I'm in the final stages of trying to build my first dining room table - a Christmas gift for my wife. All has gone pretty well until this last coat of Arm-R-Seal (Satin). It's the 5th coat, and now, it looks as if the finish has nimbs/bumbs/bubbles in it. Previous coats didn't have this problem and of course it shows up on the final coat.

Note, I used an old cotton T-Shirt folded up to wipe on the finish.

Here is what the finish looks like now.

Finish with nimbs/bumps/bubbles

My two main questions are...

  1. What do I do to correct this problem? Is it salvageable?
  2. What went wrong on this last coat?
  • 1
    When brushing clear finishes, it's common to "tip off" while still wet (use a barely dampened brush, very gently, to pop the bubbles). With a pad, I think, if you are getting bubbles you are trying to apply too thick a coat, too fast.
    – keshlam
    Dec 22, 2016 at 17:04

2 Answers 2


What do I do to correct this problem?

De-nib, then either apply a little fresh finish (tips on that below) or polish up the varnish that's already on the piece.

If you don't mind that the surface is more of a satin or semi-gloss the simplest option is to just buff up the surface a bit after you de-nib.

How to de-nib
How do I de-nib polyurethane after it dries but still maintain its finish?
Note especially tip on using brown paper for this!
Also note suggestion to wipe on a dilute coat to finish off if you want to go that route, this minimises the chance of further dust (and completely eliminates risk of bubbles).

Also see Leveling a finish/finishing the finish

What went wrong on this last coat?

Can't be sure from the photo, could be either bubbles or dust nibs.

Most of us really have no control over dust in the air ultimately, even if you build a finishing enclosure/tent in your workspace there will always be some*.

Working in a normal room as most of us do you can dust the room carefully, vacuum and then leave for some hours for airborne dust to settle but you'll disturb a bit of it walking into the room, and additionally you can carry some dust in on your body and clothing. This is why in addition to clean rooms professional finishers may also wear a special garment that covers them completely (often including the head) and not their normal clothing which can be loaded with dust.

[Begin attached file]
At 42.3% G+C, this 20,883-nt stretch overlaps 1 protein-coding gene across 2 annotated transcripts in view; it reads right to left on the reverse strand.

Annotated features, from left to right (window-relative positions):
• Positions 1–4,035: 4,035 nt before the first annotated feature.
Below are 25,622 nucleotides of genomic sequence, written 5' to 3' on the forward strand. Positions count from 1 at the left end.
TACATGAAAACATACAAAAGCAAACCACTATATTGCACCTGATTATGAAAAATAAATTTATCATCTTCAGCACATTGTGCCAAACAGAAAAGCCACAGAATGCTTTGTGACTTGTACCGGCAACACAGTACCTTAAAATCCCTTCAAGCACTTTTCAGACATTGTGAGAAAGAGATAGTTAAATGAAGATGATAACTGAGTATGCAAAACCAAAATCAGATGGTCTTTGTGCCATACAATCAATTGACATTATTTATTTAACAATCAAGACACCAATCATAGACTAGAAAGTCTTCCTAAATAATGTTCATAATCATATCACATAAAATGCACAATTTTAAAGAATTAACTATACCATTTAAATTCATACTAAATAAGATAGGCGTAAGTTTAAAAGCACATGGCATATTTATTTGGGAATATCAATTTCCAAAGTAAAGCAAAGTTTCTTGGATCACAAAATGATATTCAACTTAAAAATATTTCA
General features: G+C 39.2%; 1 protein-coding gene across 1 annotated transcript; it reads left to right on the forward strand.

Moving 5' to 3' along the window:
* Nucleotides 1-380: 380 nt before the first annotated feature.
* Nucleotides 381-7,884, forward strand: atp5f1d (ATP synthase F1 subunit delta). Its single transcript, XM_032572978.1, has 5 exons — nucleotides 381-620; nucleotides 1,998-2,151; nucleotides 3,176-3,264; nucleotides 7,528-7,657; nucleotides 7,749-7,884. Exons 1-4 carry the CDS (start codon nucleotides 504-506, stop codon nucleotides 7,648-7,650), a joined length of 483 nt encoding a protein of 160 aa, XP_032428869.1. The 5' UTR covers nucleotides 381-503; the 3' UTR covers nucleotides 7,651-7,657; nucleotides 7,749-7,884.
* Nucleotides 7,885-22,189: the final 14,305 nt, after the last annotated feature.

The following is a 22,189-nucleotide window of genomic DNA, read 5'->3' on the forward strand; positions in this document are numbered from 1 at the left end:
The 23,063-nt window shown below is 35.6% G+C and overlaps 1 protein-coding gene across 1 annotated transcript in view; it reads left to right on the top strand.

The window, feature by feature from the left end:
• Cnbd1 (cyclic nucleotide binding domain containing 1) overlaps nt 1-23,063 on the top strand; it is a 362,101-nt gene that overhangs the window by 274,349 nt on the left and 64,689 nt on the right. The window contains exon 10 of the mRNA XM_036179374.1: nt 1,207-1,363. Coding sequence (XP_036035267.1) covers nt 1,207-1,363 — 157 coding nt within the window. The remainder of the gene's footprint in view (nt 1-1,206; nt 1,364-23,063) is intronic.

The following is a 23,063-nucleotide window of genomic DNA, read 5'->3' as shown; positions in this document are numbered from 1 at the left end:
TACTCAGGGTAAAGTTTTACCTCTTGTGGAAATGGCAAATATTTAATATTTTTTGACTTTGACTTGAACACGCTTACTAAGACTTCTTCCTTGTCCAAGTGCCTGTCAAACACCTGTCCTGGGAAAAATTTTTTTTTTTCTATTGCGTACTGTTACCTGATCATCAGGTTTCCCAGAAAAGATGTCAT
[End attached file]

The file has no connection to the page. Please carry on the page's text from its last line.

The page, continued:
*Although a tent does go a long way towards reducing the risk nearly to nothing. But then wiping your varnish on practically eliminates the problem anyway, without having the hassle or taking up any valuable floor space.

  1. a card scraper is really good for removing those nibs/bubbles. It's salvageable, but it will take some work cutting down the finish and then rebuilding it.

  2. Not sure. the finish looks like the coats are fairly thick. try diluting the finish 50 % with solvent. that should help.

  • A buddy of mine suggested sanding with 600 grit. Will that serve the same purpose as a card scraper?
    – mattmar10
    Dec 22, 2016 at 15:51
  • I'd sand with 220 to knock down the nibs and re-coat with a thinned version. (Maybe not as much as 50%, but not a finisher, so ymmv.) Dec 22, 2016 at 18:14
  • @mattmar10 - 600 grit is a little too fine. without the scraper (i mean, you could use a razor blade) something more like 220 like Aloysuis D is more like it.
    – aaron
    Dec 22, 2016 at 20:28
  • Card scraper is way too aggressive for denibbing! I say this as a card-carrying member of the Scraping Is Better Than Sanding fraternity, European Chapter.
    – Graphus
    Dec 23, 2016 at 9:36

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